Culture as a notion is a quality of society (rather than an individual construct) within which individuals identify with and are apart of. Stanford, B. (1999) argue that culture is developed though the process of ‘acculturation” or through “socialization by individuals from their respective societies” hence, culture encompasses a complex set of attributes relating to the every day area of social life. Carnevale, P, & Choi, D (2000) illustrates that culture describes the behaviors that are considered “1) desirable for a member of the culture, 2) individuals in the social structure, and 3) the values in ones life, i.e. goals and principles’. Furthermore, as culture also articulates, “how things are to be evaluated”, it implies that individuals within different cultural norms will have different levels of interaction, understanding and negotiation prowess, Carnevale, P, & Choi, D (2000) As we have discussed over the last few weeks, culture encompasses a broad definition, a notions which conveys basic level ‘psychology’ of behaviors and human nature, such as language, economic ideology, beliefs and values (tradition) and so forth. Hence, Kremenyuk, VA (1988) notes that negotiation can therefor be seen as a human process that is related to problem solving and thus “towards a peaceful means of dispute resolution”. In this regards, we can view negotiation as a reality of culture as it values a “code of conduct” that is used for “civilized ways of solving disputes”. Perceptions and behaviors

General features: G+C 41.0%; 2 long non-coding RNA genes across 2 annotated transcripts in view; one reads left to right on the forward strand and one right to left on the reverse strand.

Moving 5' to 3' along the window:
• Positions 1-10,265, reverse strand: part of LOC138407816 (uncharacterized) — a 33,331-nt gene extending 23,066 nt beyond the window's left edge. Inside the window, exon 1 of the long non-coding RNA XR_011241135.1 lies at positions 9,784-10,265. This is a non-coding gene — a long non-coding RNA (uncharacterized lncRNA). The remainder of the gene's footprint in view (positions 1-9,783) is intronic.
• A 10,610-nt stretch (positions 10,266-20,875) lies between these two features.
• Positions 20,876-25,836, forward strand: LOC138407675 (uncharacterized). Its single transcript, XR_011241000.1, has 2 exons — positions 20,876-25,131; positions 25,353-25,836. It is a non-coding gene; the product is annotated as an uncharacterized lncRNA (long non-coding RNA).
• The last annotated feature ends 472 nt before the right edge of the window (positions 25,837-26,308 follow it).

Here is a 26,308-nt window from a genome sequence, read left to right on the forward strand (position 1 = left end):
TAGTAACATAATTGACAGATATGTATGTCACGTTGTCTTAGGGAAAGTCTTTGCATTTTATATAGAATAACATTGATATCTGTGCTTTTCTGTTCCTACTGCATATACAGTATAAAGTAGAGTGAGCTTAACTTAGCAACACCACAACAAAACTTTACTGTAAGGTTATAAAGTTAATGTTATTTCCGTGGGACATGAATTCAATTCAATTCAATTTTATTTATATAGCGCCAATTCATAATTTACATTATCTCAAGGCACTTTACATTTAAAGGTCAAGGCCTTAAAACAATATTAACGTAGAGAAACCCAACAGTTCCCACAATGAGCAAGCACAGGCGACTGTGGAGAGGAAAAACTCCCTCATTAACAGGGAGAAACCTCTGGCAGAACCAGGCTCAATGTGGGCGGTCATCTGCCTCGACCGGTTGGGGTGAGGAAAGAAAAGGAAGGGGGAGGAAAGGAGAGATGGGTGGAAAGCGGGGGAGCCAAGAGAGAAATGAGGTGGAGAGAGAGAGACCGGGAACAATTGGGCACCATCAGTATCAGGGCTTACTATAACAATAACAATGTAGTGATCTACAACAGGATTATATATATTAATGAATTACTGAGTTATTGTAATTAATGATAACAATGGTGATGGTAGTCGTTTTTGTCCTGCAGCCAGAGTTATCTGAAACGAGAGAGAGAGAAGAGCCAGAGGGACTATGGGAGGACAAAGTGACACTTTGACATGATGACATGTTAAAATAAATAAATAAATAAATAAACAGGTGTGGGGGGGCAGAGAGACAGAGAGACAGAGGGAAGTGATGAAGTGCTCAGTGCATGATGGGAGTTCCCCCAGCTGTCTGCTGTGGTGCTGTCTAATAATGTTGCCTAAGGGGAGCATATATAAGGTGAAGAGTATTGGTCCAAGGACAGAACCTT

Different cultures will have an impact on the way individuals react and behave during international negotiations. We can argue that self-assumptions and opinions would be considered realistic as they are considered a normal part of domestic negotiations, Kimmel, S (1994). As a result, Kimmel, S (1994) notes, “negotiators are prisoners of their culture” which serves as a system of “social interaction”. This assumes that people are considered to be the same...
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